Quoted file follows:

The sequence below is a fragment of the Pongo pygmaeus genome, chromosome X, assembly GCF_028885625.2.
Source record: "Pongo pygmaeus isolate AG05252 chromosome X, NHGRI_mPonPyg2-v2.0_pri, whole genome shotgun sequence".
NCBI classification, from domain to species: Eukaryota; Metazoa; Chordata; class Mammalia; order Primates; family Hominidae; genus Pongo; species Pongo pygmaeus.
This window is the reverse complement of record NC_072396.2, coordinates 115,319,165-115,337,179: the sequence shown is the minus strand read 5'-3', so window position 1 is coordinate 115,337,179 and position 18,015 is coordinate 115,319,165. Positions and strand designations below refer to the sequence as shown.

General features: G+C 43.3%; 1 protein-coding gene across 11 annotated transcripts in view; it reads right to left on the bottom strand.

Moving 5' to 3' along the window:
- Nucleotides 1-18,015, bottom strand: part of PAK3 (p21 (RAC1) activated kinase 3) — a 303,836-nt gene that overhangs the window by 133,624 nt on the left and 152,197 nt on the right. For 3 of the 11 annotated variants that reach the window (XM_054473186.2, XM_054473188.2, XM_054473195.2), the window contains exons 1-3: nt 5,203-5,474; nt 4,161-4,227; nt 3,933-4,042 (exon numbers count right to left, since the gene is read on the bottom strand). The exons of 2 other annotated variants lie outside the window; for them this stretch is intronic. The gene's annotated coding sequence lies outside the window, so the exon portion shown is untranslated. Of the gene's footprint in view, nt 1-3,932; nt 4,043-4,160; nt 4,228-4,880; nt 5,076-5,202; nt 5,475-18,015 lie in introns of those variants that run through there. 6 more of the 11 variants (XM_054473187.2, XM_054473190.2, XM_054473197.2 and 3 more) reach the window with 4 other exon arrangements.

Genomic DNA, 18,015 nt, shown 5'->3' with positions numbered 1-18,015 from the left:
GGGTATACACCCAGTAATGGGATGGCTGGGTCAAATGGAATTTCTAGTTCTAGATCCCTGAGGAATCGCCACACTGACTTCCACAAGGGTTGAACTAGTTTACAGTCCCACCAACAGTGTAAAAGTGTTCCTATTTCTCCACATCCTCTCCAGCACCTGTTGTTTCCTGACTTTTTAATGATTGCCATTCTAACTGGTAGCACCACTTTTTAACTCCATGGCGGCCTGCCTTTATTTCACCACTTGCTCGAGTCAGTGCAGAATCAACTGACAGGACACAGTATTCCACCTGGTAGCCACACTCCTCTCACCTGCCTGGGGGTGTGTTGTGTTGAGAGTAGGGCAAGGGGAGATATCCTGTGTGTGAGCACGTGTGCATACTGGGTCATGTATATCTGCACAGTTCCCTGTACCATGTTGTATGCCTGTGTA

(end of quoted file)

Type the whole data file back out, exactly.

The sequence below is a fragment of the Pongo pygmaeus genome, chromosome X, assembly GCF_028885625.2.
Source record: "Pongo pygmaeus isolate AG05252 chromosome X, NHGRI_mPonPyg2-v2.0_pri, whole genome shotgun sequence".
NCBI classification, from domain to species: Eukaryota; Metazoa; Chordata; class Mammalia; order Primates; family Hominidae; genus Pongo; species Pongo pygmaeus.
This window is the reverse complement of record NC_072396.2, coordinates 115,319,165-115,337,179: the sequence shown is the minus strand read 5'-3', so window position 1 is coordinate 115,337,179 and position 18,015 is coordinate 115,319,165. Positions and strand designations below refer to the sequence as shown.

General features: G+C 43.3%; 1 protein-coding gene across 11 annotated transcripts in view; it reads right to left on the bottom strand.

Moving 5' to 3' along the window:
- Nucleotides 1-18,015, bottom strand: part of PAK3 (p21 (RAC1) activated kinase 3) — a 303,836-nt gene that overhangs the window by 133,624 nt on the left and 152,197 nt on the right. For 3 of the 11 annotated variants that reach the window (XM_054473186.2, XM_054473188.2, XM_054473195.2), the window contains exons 1-3: nt 5,203-5,474; nt 4,161-4,227; nt 3,933-4,042 (exon numbers count right to left, since the gene is read on the bottom strand). The exons of 2 other annotated variants lie outside the window; for them this stretch is intronic. The gene's annotated coding sequence lies outside the window, so the exon portion shown is untranslated. Of the gene's footprint in view, nt 1-3,932; nt 4,043-4,160; nt 4,228-4,880; nt 5,076-5,202; nt 5,475-18,015 lie in introns of those variants that run through there. 6 more of the 11 variants (XM_054473187.2, XM_054473190.2, XM_054473197.2 and 3 more) reach the window with 4 other exon arrangements.

Genomic DNA, 18,015 nt, shown 5'->3' with positions numbered 1-18,015 from the left:
GGGTATACACCCAGTAATGGGATGGCTGGGTCAAATGGAATTTCTAGTTCTAGATCCCTGAGGAATCGCCACACTGACTTCCACAAGGGTTGAACTAGTTTACAGTCCCACCAACAGTGTAAAAGTGTTCCTATTTCTCCACATCCTCTCCAGCACCTGTTGTTTCCTGACTTTTTAATGATTGCCATTCTAACTGGTAGCACCACTTTTTAACTCCATGGCGGCCTGCCTTTATTTCACCACTTGCTCGAGTCAGTGCAGAATCAACTGACAGGACACAGTATTCCACCTGGTAGCCACACTCCTCTCACCTGCCTGGGGGTGTGTTGTGTTGAGAGTAGGGCAAGGGGAGATATCCTGTGTGTGAGCACGTGTGCATACTGGGTCATGTATATCTGCACAGTTCCCTGTACCATGTTGTATGCCTGTGTA